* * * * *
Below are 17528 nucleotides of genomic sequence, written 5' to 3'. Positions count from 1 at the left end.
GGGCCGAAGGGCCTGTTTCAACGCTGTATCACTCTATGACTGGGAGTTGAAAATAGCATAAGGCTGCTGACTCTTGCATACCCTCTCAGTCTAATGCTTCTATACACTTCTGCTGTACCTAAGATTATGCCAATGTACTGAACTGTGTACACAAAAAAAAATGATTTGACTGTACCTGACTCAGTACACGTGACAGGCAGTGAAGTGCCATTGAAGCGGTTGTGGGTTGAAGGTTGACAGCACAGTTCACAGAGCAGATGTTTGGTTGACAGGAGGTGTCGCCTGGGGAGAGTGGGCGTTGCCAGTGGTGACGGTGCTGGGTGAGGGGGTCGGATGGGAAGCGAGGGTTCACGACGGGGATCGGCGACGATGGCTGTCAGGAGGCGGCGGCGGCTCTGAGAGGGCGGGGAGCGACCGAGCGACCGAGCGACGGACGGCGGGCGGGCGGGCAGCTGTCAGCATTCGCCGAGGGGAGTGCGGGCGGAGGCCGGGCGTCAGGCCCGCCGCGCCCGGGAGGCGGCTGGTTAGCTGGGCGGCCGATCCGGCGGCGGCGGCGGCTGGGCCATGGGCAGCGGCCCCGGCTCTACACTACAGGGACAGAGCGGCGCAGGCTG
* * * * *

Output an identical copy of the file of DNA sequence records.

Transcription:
Below are 17528 nucleotides of genomic sequence, written 5' to 3'. Positions count from 1 at the left end.
GGGCCGAAGGGCCTGTTTCAACGCTGTATCACTCTATGACTGGGAGTTGAAAATAGCATAAGGCTGCTGACTCTTGCATACCCTCTCAGTCTAATGCTTCTATACACTTCTGCTGTACCTAAGATTATGCCAATGTACTGAACTGTGTACACAAAAAAAAATGATTTGACTGTACCTGACTCAGTACACGTGACAGGCAGTGAAGTGCCATTGAAGCGGTTGTGGGTTGAAGGTTGACAGCACAGTTCACAGAGCAGATGTTTGGTTGACAGGAGGTGTCGCCTGGGGAGAGTGGGCGTTGCCAGTGGTGACGGTGCTGGGTGAGGGGGTCGGATGGGAAGCGAGGGTTCACGACGGGGATCGGCGACGATGGCTGTCAGGAGGCGGCGGCGGCTCTGAGAGGGCGGGGAGCGACCGAGCGACCGAGCGACGGACGGCGGGCGGGCGGGCAGCTGTCAGCATTCGCCGAGGGGAGTGCGGGCGGAGGCCGGGCGTCAGGCCCGCCGCGCCCGGGAGGCGGCTGGTTAGCTGGGCGGCCGATCCGGCGGCGGCGGCGGCTGGGCCATGGGCAGCGGCCCCGGCTCTACACTACAGGGACAGAGCGGCGCAGGCTG